I love listening to worship music. Those who know me know that I primarily listen to worship music (with the occasional Bieber, but hey, the kid’s a Christian, right?!). A couple of years ago, God convicted me because I listened to rap more than I listened to worship. I know that’s a weird thing to be convicted of, but I know that God told me to stop listening to it. So for the past few years, I’ve strictly listened to worship music. I like to listen to everything from Will Reagan to old Winds of Worship albums. I’ve found that since I’ve started this “fast” or “cleanse,” I’ve grown in my relationship with the Lord. I guess there’s a correlation between worship and relationship?

Richard Foster in Celebration of Discipline writes, “To worship is to experience Reality, to touch Life. It is to know, to feel, to experience the resurrected Christ in the midst of the gathered community. It is a breaking into the Shekinah of God, or better yet, being invaded by the Shekinah of God.”

The Vineyard is a worshipping community. We always have been, and we always will be. Our primary place of experiencing the presence of God is in the midst of worship. I’ve always loved this about our tribe. We haven’t tried to be the best worshipping community. We’ve simply tried to be authentic.

No glitz.

No glam.

John Wimber said, “Worship is not about us. It’s about him. It’s for him.”

We are a people driven by encountering God in worship. We sing spontaneous songs that come from the heart. These are songs by the church and for the church.

Marie and John Barnett were both worship leaders at their church in Orange County. At a small group meeting, they spontaneously broke out into a song that almost every church across the country if not the world knows. “This is the air I breathe…” This wasa heart song written for their present moment in their church, but it quickly became a song that churches all over the world would sing.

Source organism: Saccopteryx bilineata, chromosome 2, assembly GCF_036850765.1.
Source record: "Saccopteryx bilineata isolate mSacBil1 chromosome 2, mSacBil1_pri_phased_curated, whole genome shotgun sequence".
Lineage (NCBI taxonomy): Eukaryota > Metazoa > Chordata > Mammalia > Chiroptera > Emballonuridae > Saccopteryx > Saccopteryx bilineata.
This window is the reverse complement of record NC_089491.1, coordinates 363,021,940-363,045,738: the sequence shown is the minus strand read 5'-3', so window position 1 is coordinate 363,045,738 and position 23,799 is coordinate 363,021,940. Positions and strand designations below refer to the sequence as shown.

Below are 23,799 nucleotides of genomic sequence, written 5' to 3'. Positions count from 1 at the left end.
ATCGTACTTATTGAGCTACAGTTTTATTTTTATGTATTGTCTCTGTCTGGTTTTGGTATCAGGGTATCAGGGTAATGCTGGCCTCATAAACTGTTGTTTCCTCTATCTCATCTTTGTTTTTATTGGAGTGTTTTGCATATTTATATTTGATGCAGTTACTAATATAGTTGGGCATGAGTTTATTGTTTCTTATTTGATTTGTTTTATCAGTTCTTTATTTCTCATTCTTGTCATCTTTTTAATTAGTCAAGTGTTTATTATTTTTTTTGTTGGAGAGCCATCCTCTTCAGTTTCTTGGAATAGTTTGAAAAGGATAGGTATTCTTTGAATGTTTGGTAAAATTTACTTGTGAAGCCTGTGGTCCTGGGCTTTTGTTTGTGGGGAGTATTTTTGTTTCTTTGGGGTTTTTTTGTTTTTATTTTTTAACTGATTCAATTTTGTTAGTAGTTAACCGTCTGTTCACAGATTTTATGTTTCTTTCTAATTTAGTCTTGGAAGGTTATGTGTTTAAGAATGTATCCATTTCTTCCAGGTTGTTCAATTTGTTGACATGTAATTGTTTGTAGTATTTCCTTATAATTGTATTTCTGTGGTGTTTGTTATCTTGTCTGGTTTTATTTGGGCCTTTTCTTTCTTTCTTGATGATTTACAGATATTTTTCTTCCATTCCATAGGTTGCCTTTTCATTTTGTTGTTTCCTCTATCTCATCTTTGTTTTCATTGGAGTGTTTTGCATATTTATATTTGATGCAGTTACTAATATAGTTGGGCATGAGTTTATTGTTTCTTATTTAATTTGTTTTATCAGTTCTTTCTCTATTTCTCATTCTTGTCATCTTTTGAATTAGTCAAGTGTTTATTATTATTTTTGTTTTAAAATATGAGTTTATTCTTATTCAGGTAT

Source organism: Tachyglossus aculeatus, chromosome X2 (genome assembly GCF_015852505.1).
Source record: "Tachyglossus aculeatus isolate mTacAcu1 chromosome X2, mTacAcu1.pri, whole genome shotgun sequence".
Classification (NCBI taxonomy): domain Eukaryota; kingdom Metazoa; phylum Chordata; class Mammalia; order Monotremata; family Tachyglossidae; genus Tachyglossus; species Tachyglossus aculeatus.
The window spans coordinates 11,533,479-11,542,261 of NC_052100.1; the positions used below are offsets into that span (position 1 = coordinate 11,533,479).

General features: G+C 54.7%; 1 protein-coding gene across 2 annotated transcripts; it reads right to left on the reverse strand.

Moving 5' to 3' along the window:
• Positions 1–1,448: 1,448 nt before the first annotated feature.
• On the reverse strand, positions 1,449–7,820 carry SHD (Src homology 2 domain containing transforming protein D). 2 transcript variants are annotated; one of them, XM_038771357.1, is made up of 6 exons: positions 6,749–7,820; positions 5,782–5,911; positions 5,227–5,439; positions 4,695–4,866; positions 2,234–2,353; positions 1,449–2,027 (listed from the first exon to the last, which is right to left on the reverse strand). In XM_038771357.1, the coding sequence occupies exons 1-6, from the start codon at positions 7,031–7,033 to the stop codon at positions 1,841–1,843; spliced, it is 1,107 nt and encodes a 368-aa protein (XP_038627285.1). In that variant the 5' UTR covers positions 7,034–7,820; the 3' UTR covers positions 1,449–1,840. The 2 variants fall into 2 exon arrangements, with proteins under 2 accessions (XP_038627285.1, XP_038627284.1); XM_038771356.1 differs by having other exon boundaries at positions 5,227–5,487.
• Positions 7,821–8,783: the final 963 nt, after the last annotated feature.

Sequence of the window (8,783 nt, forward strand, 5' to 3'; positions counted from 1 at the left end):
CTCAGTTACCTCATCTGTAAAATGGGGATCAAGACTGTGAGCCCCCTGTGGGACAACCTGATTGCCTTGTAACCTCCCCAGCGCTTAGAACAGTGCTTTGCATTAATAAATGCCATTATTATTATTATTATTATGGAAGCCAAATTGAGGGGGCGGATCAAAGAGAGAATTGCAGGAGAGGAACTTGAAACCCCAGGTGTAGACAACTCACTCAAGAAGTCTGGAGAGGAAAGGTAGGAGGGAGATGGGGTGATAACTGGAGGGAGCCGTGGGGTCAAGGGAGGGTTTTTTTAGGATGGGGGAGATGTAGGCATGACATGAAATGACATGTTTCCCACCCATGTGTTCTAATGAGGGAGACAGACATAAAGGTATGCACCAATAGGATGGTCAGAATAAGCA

The gift that God has given the Vineyard has always been to bless the whole church. Of course, these are songs that written by the community for their own upbuilding. But God has specifically allowed the Vineyard to write songs for the world.

When the Vineyard first came about, it was one of the only movements writing new songs. This is not the place to argue for or against hymns because, absolutely, hymns have their place in churches. Hymns are not going anywhere. But there is something powerful in a song that comes from within. It will, because of its very nature, touch on issues that the local church is concerned with. As a movement concerned with the immediacy of the presence of God, worship songs touch people’s hearts. The Vineyard did (and does) an excellent job of writing songs that connect with current needs in churches. These are songs about what God is doing in a local community.

For years, churches believed in the power of the preached word, but they didn’t teach, either by practice or through their messages, that biblical preaching needs to be complemented by biblical worship (Rich Nathan speaks of this in his book, Empowered Evangelicals). The Vineyard saw a need in the church, and it desired to write songs to bless thewhole body. For years, churches had been singing songs about God rather than to God. The power that comes from a Vineyard song is not in its arrangement, chord progression, or even the theology behind it. The power is in the conversation that is being had with God.

At the time, Vineyard was “cutting edge” in this approach to worship. I say this sort of tongue in cheek because there was a magazine that Vineyard Music used to release with the same title. Now, other churches and movements are writing their own songs for their own churches and for the world. They’ve seen the value in what the Vineyard has done, andthey want to write songs by the community for the community.

This is not a bad thing.

We aren’t Bethel.

We aren’t Hillsong.

We aren’t Elevation.

We aren’t United Pursuit.

We aren’t IHOP.

We’re the Vineyard.

We bless what God is doing in those congregations. We thank God that he’s stirring up schools and communities of worship to write new songs.

I’ve had many conversations over the years about Vineyard Worship and its future, and I’m not pessimistic at all. We may not be the best worshipping group. We may not be the primary source for other churches as they look for new songs to sing.

And this is okay.

God is not done with the Vineyard. We have always been his church, and God is raising up a new generation of worshippers within the Vineyard who are writing new songs, covering old ones, and constantly seeking his presence.*

This is who we are. Vineyard worship will continue because we value intimacy with God. We are a people that wants to experience God’s presence, and as we rest in his presence, new songs will rise.

God bless Bethel.

God bless Hillsong.

God bless Elevation.

God bless United Pursuit.

God bless IHOP.

And God bless the Vineyard.

*Seriously, go check out some of the songs being released. Campbellsville Vineyard is doing amazing things about creating worshipping groups. The Northeast Vineyard region just released a CD doing updated versions of Vineyard classics. Vineyards are still writing songs from their local communities for the greater body of Christ. Vineyard UK has been releasing new CDs over the past few years. I especially like their Spirit Burn and anything that Sam Lane touches.